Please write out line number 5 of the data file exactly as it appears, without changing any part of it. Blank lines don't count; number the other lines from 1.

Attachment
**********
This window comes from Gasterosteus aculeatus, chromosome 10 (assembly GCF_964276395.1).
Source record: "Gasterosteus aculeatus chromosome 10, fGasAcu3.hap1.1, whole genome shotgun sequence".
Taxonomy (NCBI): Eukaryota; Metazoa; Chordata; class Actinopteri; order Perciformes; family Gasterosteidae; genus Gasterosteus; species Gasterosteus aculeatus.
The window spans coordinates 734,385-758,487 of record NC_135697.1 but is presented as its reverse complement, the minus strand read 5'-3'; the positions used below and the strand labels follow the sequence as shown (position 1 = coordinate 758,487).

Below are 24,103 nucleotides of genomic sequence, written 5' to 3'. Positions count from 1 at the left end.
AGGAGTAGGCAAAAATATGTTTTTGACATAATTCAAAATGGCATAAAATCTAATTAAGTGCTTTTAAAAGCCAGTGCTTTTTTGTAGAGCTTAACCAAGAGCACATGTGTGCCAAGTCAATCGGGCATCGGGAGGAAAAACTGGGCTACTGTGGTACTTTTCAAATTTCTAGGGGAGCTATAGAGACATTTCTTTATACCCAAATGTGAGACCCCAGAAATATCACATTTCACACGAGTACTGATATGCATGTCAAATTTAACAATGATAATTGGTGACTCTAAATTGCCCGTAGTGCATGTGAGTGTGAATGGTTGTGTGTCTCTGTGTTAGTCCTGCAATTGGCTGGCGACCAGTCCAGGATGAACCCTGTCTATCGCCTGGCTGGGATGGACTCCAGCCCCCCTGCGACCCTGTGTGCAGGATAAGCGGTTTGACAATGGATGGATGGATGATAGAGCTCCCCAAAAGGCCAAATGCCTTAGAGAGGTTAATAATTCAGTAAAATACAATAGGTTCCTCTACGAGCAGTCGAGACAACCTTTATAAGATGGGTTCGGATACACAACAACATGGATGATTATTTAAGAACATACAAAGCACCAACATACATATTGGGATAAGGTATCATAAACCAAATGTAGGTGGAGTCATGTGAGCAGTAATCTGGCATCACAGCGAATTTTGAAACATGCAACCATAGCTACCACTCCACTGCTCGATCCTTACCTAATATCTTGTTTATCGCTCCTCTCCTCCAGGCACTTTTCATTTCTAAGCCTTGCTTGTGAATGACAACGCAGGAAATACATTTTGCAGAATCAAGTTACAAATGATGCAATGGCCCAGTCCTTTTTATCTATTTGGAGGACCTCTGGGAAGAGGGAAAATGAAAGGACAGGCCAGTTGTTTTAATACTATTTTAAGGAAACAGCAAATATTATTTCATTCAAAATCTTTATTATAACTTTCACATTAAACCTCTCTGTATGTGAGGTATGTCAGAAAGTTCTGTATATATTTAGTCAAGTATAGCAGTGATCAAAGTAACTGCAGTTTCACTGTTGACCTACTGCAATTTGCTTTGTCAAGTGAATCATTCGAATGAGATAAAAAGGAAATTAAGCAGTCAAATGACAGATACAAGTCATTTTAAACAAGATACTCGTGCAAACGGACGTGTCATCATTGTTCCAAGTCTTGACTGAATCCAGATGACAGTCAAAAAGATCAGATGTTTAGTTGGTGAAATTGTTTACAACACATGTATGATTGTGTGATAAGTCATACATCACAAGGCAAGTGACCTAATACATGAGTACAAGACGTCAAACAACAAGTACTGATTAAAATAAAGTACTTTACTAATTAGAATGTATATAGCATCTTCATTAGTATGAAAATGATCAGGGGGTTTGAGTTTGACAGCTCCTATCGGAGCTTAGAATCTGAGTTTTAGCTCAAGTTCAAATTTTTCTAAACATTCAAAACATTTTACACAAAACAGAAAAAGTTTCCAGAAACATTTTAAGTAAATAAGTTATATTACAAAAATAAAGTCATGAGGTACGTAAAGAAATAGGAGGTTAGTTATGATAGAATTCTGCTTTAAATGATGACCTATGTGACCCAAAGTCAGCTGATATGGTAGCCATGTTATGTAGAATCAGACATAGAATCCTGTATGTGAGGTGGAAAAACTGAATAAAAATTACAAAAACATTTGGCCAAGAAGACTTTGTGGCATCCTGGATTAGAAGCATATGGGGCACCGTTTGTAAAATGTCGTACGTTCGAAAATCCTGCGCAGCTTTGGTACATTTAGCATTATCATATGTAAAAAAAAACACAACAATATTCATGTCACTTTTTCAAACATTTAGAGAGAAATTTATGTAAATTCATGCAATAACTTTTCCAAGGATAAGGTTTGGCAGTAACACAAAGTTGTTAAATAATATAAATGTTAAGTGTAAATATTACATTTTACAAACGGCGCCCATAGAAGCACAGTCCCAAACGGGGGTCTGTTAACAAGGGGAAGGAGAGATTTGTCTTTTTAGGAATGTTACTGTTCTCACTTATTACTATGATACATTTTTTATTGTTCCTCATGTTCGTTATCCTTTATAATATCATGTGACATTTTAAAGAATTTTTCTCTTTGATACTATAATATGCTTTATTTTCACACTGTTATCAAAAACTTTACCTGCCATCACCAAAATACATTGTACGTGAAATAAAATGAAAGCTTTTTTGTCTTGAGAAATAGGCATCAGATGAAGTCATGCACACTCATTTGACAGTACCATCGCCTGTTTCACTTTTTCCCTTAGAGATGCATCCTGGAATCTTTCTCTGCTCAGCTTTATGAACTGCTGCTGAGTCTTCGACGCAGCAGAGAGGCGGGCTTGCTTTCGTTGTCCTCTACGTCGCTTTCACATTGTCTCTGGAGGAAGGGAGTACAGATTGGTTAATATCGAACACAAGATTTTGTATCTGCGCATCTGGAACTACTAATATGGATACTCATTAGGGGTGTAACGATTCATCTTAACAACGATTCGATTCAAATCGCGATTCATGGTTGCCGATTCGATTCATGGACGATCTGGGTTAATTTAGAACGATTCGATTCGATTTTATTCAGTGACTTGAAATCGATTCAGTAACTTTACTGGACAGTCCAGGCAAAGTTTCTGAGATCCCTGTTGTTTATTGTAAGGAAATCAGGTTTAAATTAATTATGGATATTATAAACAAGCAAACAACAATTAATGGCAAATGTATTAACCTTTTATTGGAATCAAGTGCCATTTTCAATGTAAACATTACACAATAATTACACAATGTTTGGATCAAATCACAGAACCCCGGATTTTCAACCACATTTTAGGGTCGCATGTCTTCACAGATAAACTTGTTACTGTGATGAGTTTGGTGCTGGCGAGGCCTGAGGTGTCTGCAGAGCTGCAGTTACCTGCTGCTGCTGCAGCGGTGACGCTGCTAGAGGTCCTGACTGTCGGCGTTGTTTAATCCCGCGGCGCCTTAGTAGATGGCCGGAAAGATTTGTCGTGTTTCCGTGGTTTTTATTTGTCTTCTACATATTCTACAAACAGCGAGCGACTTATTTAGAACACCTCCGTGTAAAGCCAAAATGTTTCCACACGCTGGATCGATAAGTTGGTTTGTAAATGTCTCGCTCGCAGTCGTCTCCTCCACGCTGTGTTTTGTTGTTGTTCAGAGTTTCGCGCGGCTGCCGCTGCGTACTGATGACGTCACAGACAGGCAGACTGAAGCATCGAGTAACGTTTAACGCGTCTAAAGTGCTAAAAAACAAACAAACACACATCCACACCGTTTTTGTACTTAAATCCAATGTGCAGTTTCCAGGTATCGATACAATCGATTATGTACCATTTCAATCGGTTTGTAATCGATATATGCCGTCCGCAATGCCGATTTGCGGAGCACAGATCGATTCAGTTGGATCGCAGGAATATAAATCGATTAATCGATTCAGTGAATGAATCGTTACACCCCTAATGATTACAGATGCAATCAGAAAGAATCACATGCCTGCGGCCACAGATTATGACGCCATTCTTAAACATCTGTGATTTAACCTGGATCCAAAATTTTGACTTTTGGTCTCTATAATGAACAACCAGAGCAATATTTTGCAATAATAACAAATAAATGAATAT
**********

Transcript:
Below are 24,103 nucleotides of genomic sequence, written 5' to 3'. Positions count from 1 at the left end.